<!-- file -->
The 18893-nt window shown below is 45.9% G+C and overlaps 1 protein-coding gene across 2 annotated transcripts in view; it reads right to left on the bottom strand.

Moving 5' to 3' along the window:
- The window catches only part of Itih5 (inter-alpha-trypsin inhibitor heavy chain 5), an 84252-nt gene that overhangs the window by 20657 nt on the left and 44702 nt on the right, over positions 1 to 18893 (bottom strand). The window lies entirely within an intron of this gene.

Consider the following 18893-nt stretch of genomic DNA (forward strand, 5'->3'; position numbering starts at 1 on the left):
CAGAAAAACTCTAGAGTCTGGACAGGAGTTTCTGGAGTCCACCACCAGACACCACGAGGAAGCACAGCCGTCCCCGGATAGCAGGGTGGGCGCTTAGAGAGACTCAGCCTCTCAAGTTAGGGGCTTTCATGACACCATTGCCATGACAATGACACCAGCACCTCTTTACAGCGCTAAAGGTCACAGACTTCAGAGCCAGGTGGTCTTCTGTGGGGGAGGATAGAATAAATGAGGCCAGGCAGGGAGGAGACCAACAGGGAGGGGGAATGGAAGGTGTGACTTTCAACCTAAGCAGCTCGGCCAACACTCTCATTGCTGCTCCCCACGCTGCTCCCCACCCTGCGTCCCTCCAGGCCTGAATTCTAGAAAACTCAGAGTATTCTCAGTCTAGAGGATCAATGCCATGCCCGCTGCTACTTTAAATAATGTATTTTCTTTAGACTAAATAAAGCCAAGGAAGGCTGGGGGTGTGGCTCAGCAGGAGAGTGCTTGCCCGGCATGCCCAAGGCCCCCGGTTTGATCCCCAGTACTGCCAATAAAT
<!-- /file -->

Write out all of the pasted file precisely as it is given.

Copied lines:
The 18893-nt window shown below is 45.9% G+C and overlaps 1 protein-coding gene across 2 annotated transcripts in view; it reads right to left on the bottom strand.

Moving 5' to 3' along the window:
- The window catches only part of Itih5 (inter-alpha-trypsin inhibitor heavy chain 5), an 84252-nt gene that overhangs the window by 20657 nt on the left and 44702 nt on the right, over positions 1 to 18893 (bottom strand). The window lies entirely within an intron of this gene.

Consider the following 18893-nt stretch of genomic DNA (forward strand, 5'->3'; position numbering starts at 1 on the left):
CAGAAAAACTCTAGAGTCTGGACAGGAGTTTCTGGAGTCCACCACCAGACACCACGAGGAAGCACAGCCGTCCCCGGATAGCAGGGTGGGCGCTTAGAGAGACTCAGCCTCTCAAGTTAGGGGCTTTCATGACACCATTGCCATGACAATGACACCAGCACCTCTTTACAGCGCTAAAGGTCACAGACTTCAGAGCCAGGTGGTCTTCTGTGGGGGAGGATAGAATAAATGAGGCCAGGCAGGGAGGAGACCAACAGGGAGGGGGAATGGAAGGTGTGACTTTCAACCTAAGCAGCTCGGCCAACACTCTCATTGCTGCTCCCCACGCTGCTCCCCACCCTGCGTCCCTCCAGGCCTGAATTCTAGAAAACTCAGAGTATTCTCAGTCTAGAGGATCAATGCCATGCCCGCTGCTACTTTAAATAATGTATTTTCTTTAGACTAAATAAAGCCAAGGAAGGCTGGGGGTGTGGCTCAGCAGGAGAGTGCTTGCCCGGCATGCCCAAGGCCCCCGGTTTGATCCCCAGTACTGCCAATAAAT